Its author, President Barack Obama, sought out congressional Republican leaders. One of them happened to be now-Speaker Paul Ryan, who at the time was chairman of the House Budget Committee. He sought out Sen. Mitch McConnell, who would become majority leader in the upper chamber. He talked to Republicans and implored them to come up with a better plan than the one he and his administration had assembled.

The GOP didn’t budge. The president then was left to rely on his Democratic colleagues in the House and Senate to approve the ACA. They did. Republicans howled about having the bill “shoved down our throats.”

What happened this past week bears little resemblance to what happened in 2010. What the current president and the current speaker sought to do was foist a bill on the public that didn’t have the support of most members within their own political party.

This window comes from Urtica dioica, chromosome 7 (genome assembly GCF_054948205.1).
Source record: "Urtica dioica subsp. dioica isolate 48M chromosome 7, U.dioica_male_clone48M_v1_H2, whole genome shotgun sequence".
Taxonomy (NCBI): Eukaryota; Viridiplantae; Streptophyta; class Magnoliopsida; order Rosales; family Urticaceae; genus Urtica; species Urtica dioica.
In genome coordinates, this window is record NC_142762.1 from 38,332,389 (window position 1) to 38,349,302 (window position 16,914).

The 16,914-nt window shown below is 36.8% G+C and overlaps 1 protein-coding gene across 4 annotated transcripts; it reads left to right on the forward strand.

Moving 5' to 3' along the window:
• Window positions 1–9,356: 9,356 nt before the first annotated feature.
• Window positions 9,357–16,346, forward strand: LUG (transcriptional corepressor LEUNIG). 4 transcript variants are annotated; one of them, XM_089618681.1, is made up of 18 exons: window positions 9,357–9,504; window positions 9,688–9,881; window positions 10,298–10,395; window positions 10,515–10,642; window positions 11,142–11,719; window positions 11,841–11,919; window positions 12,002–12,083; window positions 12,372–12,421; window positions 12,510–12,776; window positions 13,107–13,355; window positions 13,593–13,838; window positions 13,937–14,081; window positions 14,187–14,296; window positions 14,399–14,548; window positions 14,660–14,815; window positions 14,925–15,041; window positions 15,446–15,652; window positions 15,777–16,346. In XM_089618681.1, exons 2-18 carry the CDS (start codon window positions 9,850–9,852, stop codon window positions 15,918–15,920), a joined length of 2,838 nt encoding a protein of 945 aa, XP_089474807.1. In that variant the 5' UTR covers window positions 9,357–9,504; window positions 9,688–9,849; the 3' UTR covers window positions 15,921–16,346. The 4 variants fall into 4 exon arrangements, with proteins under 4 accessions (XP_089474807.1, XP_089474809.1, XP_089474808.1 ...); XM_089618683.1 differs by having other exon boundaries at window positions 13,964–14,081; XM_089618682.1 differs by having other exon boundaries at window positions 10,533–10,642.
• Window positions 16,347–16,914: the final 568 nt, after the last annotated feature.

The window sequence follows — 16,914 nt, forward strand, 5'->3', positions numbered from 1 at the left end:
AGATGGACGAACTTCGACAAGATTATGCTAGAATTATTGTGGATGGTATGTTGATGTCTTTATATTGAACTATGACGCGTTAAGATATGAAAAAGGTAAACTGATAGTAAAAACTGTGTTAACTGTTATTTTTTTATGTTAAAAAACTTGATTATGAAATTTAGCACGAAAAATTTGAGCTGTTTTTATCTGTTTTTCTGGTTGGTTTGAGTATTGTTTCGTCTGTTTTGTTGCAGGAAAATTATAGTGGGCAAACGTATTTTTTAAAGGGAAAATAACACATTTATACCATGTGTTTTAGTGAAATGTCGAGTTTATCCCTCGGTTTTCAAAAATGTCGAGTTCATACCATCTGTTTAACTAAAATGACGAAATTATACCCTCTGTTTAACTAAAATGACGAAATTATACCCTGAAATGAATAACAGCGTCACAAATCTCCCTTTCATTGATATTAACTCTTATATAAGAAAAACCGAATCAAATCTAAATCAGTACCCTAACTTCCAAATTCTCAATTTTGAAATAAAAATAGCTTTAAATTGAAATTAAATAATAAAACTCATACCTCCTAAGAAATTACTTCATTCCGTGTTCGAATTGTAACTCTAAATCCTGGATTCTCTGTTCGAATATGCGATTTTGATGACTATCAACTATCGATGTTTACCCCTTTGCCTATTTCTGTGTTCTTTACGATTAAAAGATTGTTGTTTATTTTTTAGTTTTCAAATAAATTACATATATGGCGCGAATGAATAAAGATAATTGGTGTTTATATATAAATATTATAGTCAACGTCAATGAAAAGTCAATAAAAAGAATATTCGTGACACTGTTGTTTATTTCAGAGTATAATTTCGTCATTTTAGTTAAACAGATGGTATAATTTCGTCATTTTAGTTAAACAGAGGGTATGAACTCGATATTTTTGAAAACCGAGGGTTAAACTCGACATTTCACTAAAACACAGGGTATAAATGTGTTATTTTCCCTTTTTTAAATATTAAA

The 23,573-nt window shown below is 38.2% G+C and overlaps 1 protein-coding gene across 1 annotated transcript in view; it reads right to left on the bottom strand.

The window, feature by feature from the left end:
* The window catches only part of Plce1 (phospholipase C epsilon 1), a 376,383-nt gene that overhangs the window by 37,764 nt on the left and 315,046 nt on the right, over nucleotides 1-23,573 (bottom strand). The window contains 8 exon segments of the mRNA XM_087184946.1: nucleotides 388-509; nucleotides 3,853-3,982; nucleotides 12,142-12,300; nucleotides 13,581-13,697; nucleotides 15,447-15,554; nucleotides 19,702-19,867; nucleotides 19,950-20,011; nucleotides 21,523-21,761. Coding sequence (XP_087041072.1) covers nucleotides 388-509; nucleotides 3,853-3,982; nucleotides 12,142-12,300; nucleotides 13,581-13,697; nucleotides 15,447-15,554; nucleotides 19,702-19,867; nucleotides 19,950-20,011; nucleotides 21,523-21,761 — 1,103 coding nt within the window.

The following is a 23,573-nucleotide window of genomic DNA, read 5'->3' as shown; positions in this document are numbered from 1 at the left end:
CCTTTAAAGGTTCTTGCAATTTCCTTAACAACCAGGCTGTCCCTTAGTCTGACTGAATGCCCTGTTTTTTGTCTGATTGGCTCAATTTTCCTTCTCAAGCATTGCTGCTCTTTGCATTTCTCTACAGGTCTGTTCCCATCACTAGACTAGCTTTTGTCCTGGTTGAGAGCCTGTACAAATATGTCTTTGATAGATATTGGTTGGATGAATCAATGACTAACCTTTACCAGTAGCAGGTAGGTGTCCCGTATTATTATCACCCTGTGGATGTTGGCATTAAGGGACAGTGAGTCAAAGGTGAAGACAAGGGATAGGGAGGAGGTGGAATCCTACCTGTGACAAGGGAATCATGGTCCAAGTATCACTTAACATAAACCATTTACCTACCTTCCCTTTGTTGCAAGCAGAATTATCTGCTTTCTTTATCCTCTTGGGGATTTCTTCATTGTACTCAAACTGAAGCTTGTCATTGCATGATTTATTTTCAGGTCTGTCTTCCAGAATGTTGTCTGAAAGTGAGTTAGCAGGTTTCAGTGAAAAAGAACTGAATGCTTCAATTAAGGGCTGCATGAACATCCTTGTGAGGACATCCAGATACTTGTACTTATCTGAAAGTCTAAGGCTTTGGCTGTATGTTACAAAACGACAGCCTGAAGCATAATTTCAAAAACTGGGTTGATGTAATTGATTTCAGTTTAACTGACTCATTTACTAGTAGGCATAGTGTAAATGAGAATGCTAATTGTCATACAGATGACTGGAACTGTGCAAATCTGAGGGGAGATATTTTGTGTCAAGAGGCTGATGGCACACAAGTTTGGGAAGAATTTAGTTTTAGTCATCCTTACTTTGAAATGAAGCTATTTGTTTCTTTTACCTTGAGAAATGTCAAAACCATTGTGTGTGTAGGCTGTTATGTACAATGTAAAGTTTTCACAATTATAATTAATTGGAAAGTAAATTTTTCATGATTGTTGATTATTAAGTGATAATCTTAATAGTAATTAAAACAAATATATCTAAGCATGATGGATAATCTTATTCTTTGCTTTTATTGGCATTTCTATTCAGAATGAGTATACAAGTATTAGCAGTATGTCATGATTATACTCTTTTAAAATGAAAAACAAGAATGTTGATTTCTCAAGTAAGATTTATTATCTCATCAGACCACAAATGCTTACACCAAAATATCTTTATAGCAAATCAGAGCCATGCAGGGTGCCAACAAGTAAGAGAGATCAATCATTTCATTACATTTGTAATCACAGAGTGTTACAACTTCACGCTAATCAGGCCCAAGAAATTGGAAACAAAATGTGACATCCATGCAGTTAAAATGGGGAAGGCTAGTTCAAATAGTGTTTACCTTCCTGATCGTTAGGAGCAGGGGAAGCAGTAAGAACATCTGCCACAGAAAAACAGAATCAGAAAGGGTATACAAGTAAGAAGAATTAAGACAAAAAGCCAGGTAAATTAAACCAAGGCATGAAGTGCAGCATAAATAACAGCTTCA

There. That’s my take on it.

Do not believe the baloney that Donald Trump is a master “dealmaker.” He’s nothing of the kind. The president has been schooled by politicians who don’t like being bullied.

Trump told us that “I, alone” can repair the things he said need to be fixed. No sir. You alone cannot.

***

I want to share with you a hilariously astute column by one of the best columnists in America. The New York Times’ Maureen Dowd has peeled the bark off the president, someone she says she knows quite well.

Dowd speaks a blunt, brutal truth in her “letter” to the president of the United States.

GOP fluffs chance to make good on promise

All the commentary in the wake of the monumental failure of the president and his Republican congressional colleagues on health care overhaul has produced many fascinating observations.

Two of them stand out to me.